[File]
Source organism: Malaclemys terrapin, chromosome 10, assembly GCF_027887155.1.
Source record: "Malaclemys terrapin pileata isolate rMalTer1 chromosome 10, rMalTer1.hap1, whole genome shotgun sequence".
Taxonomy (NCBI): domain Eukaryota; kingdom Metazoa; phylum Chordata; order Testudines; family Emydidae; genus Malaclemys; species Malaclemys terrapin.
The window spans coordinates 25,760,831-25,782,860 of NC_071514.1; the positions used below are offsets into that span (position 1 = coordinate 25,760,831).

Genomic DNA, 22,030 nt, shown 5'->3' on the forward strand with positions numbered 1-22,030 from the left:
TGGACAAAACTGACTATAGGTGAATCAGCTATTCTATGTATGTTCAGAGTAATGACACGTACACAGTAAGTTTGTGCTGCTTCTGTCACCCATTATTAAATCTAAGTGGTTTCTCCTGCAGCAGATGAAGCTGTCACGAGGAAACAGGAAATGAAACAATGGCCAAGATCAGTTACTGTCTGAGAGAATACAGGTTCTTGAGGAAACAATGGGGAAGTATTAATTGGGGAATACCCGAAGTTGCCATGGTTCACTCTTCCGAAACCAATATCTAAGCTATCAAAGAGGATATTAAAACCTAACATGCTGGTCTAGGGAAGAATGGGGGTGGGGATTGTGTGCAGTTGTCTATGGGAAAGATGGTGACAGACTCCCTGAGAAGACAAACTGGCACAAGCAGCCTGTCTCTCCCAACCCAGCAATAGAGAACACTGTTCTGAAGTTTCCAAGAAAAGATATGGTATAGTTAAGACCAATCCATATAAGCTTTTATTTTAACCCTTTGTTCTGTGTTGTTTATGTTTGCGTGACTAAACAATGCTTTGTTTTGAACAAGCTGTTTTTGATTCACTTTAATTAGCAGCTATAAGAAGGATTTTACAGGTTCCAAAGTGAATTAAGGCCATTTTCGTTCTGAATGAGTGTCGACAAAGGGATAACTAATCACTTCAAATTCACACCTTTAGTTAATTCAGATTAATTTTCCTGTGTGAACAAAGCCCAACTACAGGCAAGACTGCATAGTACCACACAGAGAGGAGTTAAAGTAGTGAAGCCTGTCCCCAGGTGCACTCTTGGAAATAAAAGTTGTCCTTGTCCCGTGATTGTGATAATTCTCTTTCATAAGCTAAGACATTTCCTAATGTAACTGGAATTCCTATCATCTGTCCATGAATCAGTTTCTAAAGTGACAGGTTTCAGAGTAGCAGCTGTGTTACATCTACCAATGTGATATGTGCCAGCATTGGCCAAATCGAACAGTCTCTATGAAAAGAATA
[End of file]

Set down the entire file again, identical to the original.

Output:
Source organism: Malaclemys terrapin, chromosome 10, assembly GCF_027887155.1.
Source record: "Malaclemys terrapin pileata isolate rMalTer1 chromosome 10, rMalTer1.hap1, whole genome shotgun sequence".
Taxonomy (NCBI): domain Eukaryota; kingdom Metazoa; phylum Chordata; order Testudines; family Emydidae; genus Malaclemys; species Malaclemys terrapin.
The window spans coordinates 25,760,831-25,782,860 of NC_071514.1; the positions used below are offsets into that span (position 1 = coordinate 25,760,831).

Genomic DNA, 22,030 nt, shown 5'->3' on the forward strand with positions numbered 1-22,030 from the left:
TGGACAAAACTGACTATAGGTGAATCAGCTATTCTATGTATGTTCAGAGTAATGACACGTACACAGTAAGTTTGTGCTGCTTCTGTCACCCATTATTAAATCTAAGTGGTTTCTCCTGCAGCAGATGAAGCTGTCACGAGGAAACAGGAAATGAAACAATGGCCAAGATCAGTTACTGTCTGAGAGAATACAGGTTCTTGAGGAAACAATGGGGAAGTATTAATTGGGGAATACCCGAAGTTGCCATGGTTCACTCTTCCGAAACCAATATCTAAGCTATCAAAGAGGATATTAAAACCTAACATGCTGGTCTAGGGAAGAATGGGGGTGGGGATTGTGTGCAGTTGTCTATGGGAAAGATGGTGACAGACTCCCTGAGAAGACAAACTGGCACAAGCAGCCTGTCTCTCCCAACCCAGCAATAGAGAACACTGTTCTGAAGTTTCCAAGAAAAGATATGGTATAGTTAAGACCAATCCATATAAGCTTTTATTTTAACCCTTTGTTCTGTGTTGTTTATGTTTGCGTGACTAAACAATGCTTTGTTTTGAACAAGCTGTTTTTGATTCACTTTAATTAGCAGCTATAAGAAGGATTTTACAGGTTCCAAAGTGAATTAAGGCCATTTTCGTTCTGAATGAGTGTCGACAAAGGGATAACTAATCACTTCAAATTCACACCTTTAGTTAATTCAGATTAATTTTCCTGTGTGAACAAAGCCCAACTACAGGCAAGACTGCATAGTACCACACAGAGAGGAGTTAAAGTAGTGAAGCCTGTCCCCAGGTGCACTCTTGGAAATAAAAGTTGTCCTTGTCCCGTGATTGTGATAATTCTCTTTCATAAGCTAAGACATTTCCTAATGTAACTGGAATTCCTATCATCTGTCCATGAATCAGTTTCTAAAGTGACAGGTTTCAGAGTAGCAGCTGTGTTACATCTACCAATGTGATATGTGCCAGCATTGGCCAAATCGAACAGTCTCTATGAAAAGAATA